Our local colleges keep the green flames burning: Here are a few upcoming ecoevents at Warren Wilson College and UNCA.
Ethnobiologist Gary Paul Nabhan — facilitator/founder of the Slow Foods project Renewing America's Food Traditions and author of such seminal tomes as Coming Home to Eat — will give a free public lecture on Friday, Feb. 26, at 7:30 p.m. in the Canon Lounge on the campus of Warren Wilson College. Nabhan's topic is "Appalachian Food Traditions: Rare and Endangered Food Plants and Animals of Southern Appalachia."
RAFT's continent-wide analysis has documented that while Appalachia may be the most bio-diverse foodshed (or eco-region) in North America, many of its culinary treasures are increasingly endangered. During his WWC visit, Nabhan will announce the launch of a Forgotten Fruits Recovery Challenge for our Appalachian communities: to find, plant, restore markets and bring back culinary uses for nearly 100 heirloom apples unique to the region. Success stories involving students and community members will be highlighted.
The day of his visit and on Saturday, Feb. 26, Nabhan will also be working with WWC students exploring the issues of discovery and conservation of native food species, college faculty report. He will share ways to bring endangered heritage foods back to their communities. More than 3,000 food plants and animals unique to North America are currently threatened and endangered — and at risk of falling from our tables for good, as the passenger pigeon has already done. Whether wild or cultivated, these heritage foods can be recovered through collaborative conservation efforts that engage local citizens and student groups, restorationists and farmers, chefs and conservation biologists.
Nabhan's Friday discussion will focus on tangible actions we can take to identify, locate and recover the foods at risk in Appalachia, and he'll outline the adopt-a-food approach of identifying what rarities still occur, "rafting" them over to the Slow Food Ark of Taste and beginning recovery of their habitats, populations and culinary uses.
For more information, contact Laura Lengnick at 771-7003 or email@example.com. For more on Nabhan's work, visit www.garynabhan.com.
UNCA takes the LEED
Seven LEED certification classes for building professionals will be offered at UNCA, beginning Tuesday, March 16.
The university's Distance and Continuing Education Office, a division of the Asheville Graduate Center, will host a series of Leadership in Energy and Environmental Design courses that will allow builders, contractors, architects and others in the industry to receive accreditation and maintain their credentials and knowledge in the growing green-building sector. The classes range from a three-hour session on insulation to a 34-hour course for those seeking U.S. Green Building Council Green Associate credentials. These courses constitute the only LEED credentialing preparation-and-maintenance program offered in the Asheville area.
All seven courses will be led by Rob Moody, LEED-accredited professional for homes and licensed LEED faculty member. He's also a member of the LEED Energy and Atmosphere Technical Advisory Group. Moody, an Asheville resident and UNCA alumnus, has conducted U.S. Green Building Council education programs nationally and has worked on the Council's curriculum for homes and renovations programs. An Asheville resident and UNCA alumnus, Moody is a contributor and consultant to Fine HomeBuilding magazine, the Green Building Advisor Web site, the Clinton Foundation, Extreme Makeover: Home Edition, HGTVPro and Newsweek On Air.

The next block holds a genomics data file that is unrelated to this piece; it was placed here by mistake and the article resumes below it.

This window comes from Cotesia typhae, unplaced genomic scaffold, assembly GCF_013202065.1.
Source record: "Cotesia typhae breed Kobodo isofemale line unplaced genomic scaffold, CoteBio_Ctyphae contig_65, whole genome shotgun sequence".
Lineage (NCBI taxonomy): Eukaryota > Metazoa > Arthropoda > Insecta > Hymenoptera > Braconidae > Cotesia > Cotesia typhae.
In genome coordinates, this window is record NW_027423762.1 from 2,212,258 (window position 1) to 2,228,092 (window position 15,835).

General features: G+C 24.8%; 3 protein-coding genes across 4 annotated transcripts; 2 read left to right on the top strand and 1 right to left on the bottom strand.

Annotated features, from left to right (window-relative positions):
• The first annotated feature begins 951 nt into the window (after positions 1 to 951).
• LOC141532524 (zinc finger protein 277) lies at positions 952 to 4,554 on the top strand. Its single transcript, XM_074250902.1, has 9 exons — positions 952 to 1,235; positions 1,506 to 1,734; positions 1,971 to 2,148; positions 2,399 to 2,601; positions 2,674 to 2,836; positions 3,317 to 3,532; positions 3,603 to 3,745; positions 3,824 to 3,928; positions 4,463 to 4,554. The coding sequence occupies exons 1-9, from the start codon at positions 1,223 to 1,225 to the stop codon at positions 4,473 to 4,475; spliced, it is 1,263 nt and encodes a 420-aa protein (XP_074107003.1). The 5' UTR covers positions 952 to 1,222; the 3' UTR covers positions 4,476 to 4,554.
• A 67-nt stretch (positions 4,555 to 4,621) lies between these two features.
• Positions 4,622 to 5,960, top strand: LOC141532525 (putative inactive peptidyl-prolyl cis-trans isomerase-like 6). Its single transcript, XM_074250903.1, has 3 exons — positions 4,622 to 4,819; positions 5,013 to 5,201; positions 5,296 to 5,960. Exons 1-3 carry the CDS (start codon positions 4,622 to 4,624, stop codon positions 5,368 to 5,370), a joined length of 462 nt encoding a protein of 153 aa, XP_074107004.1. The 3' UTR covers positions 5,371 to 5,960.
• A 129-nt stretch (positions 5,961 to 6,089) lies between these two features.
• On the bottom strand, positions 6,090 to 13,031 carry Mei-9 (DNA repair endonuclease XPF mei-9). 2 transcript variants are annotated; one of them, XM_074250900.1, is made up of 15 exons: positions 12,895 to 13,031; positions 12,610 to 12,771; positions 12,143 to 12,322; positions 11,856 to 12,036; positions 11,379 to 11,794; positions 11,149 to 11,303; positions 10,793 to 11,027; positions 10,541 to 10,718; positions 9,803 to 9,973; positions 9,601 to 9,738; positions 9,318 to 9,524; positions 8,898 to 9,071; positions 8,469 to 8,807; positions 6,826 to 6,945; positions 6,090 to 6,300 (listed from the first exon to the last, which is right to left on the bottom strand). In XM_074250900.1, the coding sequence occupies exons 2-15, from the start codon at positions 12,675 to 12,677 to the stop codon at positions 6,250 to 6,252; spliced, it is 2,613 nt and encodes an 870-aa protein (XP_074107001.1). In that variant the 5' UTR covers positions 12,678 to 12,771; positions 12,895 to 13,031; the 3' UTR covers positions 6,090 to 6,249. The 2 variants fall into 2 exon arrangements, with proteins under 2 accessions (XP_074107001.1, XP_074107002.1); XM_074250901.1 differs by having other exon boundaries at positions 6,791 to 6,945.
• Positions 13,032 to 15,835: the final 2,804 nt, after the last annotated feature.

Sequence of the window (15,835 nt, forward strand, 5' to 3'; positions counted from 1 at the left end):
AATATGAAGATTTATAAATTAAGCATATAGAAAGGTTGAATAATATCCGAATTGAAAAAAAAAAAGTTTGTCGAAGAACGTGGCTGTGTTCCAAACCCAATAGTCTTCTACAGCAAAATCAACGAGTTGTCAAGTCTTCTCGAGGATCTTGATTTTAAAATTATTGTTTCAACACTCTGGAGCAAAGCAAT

For a complete list of courses, class details and costs, and registration information, visit www.unca.edu/leedclasses or call 250-2353.
Get the lead out
The Lead Poisoning Prevention Program, recently relocated to Warren Wilson College from UNCA, is hosting two workshops in March on renovation, repair and painting training.
The workshops, to be held in Jensen Lecture Hall on the college campus, are scheduled for Saturday, March 6, and Friday, March 19, from 9 a.m. to 6 p.m. each day. The training is designed for contractors, painters and all others working on home-improvement projects in structures built before 1978. Workshop instructors are certified lead inspector Adrianne Weir a and Linda Block, a lead-risk assessor certified by the N.C. Department of Health and Human Services.
Participants will learn how to protect their health, families and clients when working in an environment containing lead paint, varnish, stains or shellac. Common renovation activities such as sanding, cutting and demolition can disturb lead-based paint and create hazardous lead dust and chips that can harm the health of adults and children.
Lead-safe training certification for contractors is required by the U.S. Environmental Protection Agency before April 22, 2010, and it's good for five years. Each participant who successfully completes the course at Warren Wilson will receive a protective Tyvek suit, N-100 dust mask, course materials and an EPA Certificate of Completion.
For more information about the March workshops or the Lead Poisoning Prevention Program at Warren Wilson, contact Linda Block, program coordinator, 771-5821 or firstname.lastname@example.org.
Send your environmental news to email@example.com or call 251-1333, ext. 152.